The urban public school is one of more than 30 in the St. Louis area that sends teachers on home visits several times a year. Unlike home visit programs that focus on truants and troublemakers, or efforts aimed exclusively at early childhood, the newer wave seeks to narrow the teacher-parent divide while providing glimpses at the factors that shape student learning before and after the school bells ring.
   "I wish they had this when I had children in school," said Elmira Warren, a teacher's aide at Clay who has made home visits to her students and their parents. "I was fearful of what the teachers thought, and of not knowing enough."
   The nonprofit HOME WORKS!  program is modeled after one in Sacramento, Calif. that over the past decade has since spread to more than 300 schools in 13 states, with active programs in Washington, Denver, Seattle and St. Paul, Minn. Program leaders say participation leads to better attendance, higher test scores, greater parental involvement and fewer suspensions and expulsions, citing preliminary research of the newer program by the University of Missouri-St. Louis and a series of external reviews in Sacramento over the past decade. Participation is voluntary, and teachers are paid for their extra time.
   "We've figured out a way for people to sit down outside the regular school and have the most important conversation that needs to happen," said Carrie Rose, executive director of the Parent Teacher Home Visit Project in the California capital.
   The K-12 program began in 1999 as a faith-based community effort but quickly found support not only in the Sacramento school district but also with local teachers unions.  The National Education Association has also endorsed teacher home visits, citing a "critical mass of research evidence" connecting high student achievement with involved parents.
   No longer do parents only here from teachers when there's a problem, or during brief school conferences that leave little time to go beyond the surface.
   "She knows how much the teachers care when she sees them at her home," said Mark Brown, whose 6-year-old daughter Unafay attends Clay Elementary in north St. Louis.
   A decade ago, Clay principal Donna Owens could barely attract 25 parents to meet their children's teachers even once at a school with more than 320 students, with one notable exception:  the Halloween candy giveaway.  A recent HOME WORKS! event at the 191-student school drew close to double that number of parents.
   "Our parents feel much more comfortable coming to the school, and being a part of it," Owens said.
   The Missouri program, which began in St. Louis but now includes several schools 120 miles away in the college town of Columbia, follows a template common to the other efforts. Participating schools must agree to involve at least half of their teachers, and the educators work in pairs to ensure safety.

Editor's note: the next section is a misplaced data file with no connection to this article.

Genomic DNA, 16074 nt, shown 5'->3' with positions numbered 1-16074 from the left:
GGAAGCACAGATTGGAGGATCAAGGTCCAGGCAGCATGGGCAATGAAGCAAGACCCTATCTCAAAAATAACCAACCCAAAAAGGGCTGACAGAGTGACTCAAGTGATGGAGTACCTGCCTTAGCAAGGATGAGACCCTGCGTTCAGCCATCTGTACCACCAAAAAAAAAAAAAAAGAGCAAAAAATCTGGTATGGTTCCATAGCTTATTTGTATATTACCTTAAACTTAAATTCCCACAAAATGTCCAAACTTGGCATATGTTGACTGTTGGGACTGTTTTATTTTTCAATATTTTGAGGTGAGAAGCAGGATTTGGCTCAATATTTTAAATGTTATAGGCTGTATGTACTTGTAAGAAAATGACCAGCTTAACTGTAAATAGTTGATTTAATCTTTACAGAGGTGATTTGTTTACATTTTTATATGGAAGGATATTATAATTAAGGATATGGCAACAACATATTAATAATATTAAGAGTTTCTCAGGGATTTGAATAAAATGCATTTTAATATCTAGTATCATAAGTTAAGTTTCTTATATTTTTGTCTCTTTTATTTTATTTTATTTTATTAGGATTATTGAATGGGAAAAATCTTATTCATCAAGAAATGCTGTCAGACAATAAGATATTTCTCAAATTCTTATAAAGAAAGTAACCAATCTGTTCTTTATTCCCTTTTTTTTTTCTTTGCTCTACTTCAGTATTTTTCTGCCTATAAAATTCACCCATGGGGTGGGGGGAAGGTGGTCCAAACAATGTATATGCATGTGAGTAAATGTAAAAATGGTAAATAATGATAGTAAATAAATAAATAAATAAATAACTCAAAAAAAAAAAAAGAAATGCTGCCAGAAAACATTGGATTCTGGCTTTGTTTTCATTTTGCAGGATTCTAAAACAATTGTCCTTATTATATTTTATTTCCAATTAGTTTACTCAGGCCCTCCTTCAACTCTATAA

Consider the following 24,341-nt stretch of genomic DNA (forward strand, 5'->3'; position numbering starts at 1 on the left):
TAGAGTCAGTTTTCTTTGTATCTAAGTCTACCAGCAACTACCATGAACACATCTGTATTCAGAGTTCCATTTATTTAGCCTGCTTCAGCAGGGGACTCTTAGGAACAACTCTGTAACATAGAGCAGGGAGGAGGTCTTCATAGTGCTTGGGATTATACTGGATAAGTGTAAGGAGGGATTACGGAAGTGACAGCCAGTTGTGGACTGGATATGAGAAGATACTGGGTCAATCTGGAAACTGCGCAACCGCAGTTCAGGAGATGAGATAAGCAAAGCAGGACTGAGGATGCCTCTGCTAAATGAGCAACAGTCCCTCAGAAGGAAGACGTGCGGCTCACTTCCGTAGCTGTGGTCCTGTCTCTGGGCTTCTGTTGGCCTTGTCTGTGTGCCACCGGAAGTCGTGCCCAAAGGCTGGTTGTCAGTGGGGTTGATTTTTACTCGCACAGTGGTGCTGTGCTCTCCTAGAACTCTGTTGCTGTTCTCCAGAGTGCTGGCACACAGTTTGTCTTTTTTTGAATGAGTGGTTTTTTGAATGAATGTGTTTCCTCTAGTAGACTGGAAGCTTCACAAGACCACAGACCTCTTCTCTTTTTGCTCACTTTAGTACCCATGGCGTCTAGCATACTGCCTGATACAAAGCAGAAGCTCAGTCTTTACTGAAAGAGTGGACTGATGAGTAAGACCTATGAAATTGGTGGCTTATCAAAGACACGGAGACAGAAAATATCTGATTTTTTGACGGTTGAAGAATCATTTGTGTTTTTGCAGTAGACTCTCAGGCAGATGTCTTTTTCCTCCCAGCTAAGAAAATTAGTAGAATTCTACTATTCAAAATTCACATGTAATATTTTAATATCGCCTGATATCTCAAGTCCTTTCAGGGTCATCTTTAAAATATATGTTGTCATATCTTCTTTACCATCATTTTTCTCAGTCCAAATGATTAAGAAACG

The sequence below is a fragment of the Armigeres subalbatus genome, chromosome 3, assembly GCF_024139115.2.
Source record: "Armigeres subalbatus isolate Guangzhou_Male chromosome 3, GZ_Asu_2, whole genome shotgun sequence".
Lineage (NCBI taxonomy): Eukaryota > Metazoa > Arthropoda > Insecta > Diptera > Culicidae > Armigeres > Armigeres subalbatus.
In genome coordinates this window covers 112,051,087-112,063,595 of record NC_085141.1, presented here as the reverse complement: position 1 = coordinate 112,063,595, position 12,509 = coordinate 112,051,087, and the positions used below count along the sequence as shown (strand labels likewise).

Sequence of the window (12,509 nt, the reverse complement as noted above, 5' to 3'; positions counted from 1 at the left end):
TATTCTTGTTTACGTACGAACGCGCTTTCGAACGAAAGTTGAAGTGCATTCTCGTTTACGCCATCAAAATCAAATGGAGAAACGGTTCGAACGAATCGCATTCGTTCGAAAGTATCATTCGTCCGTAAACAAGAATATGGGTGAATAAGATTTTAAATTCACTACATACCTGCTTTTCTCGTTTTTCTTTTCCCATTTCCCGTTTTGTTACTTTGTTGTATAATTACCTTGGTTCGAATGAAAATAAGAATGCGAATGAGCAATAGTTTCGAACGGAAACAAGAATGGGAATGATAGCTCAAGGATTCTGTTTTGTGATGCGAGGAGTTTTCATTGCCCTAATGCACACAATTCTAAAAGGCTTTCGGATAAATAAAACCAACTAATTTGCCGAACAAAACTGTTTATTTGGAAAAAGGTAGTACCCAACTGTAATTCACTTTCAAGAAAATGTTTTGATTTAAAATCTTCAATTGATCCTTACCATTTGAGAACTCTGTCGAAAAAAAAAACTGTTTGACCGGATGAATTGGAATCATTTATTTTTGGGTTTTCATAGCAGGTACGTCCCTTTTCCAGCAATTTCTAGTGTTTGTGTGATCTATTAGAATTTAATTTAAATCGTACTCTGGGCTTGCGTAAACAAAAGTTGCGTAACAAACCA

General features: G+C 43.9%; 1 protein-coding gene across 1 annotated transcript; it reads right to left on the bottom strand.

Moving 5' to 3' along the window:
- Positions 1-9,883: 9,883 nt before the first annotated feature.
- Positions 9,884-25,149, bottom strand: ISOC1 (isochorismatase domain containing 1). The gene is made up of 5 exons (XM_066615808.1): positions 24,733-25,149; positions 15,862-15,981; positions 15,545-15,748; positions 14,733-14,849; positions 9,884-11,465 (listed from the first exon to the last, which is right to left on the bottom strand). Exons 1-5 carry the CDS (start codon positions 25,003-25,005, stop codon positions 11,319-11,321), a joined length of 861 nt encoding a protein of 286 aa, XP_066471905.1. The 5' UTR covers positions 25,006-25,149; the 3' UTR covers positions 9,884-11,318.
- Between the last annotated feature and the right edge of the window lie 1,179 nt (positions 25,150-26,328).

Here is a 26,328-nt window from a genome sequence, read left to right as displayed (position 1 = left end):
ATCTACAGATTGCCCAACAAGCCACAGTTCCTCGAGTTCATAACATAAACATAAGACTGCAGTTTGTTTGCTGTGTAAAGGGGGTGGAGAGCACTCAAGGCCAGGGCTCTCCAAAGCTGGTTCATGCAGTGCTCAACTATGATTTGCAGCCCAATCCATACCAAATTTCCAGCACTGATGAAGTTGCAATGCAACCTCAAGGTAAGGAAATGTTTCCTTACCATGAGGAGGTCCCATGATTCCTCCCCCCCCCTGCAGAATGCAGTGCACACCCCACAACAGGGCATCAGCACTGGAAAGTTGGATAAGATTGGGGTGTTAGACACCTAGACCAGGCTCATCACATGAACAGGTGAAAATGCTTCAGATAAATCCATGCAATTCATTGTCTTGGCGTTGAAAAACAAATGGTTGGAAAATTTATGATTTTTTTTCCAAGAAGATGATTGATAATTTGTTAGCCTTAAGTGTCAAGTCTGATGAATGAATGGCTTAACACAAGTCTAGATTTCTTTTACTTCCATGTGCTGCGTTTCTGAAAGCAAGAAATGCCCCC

Program costs are often covered by foundation grants or borne by nonprofit supporters such as the Flamboyan Foundation, which paid for the program in the District of Columbia.  Rose estimated the program cost at $10,000 annually for elementary schools, and $15,000 to $20,000 for high schools.
   In Missouri, the first teacher visit comes in late summer, with the second session in the fall. While the follow-up session focuses on academics, the initial meeting is all about building a rapport, said Karen Kalish, a St. Louis philanthropist who founded HOME WORKS! in 2006.
   "They go in as listeners and learners the first time," she said. "Just to get (parents) to start talking, to build their relationship."
   Each session is followed by an invitation to continue the conversation at school over a communal meal.  Busy parents who can't find the time or energy for such visits are told the school will also provide childcare and transportation, if needed. Teachers must spend at least 30 minutes on the first visit and 45 minutes the second time, though often those minimums are exceeded.
   "We want to do whatever we can to get them to come to school," Kalish said. "Something happens when parents see their kids' school for the first time."
   Selling overworked teachers on the benefits isn't always easy. At Flynn Park Elementary in the St. Louis suburb of University City, teacher participation is actually down in the program's second year, said kindergarten teacher Debbie Kuster.
   Some are simply too busy outside of school with their own families, she said. Others work second or even third jobs. And some teachers - Kuster included - prefer to keep their professional distance, she said.
   "I'm uncomfortable going to the house," she said. "For certain people, they're more comfortable in their own territory."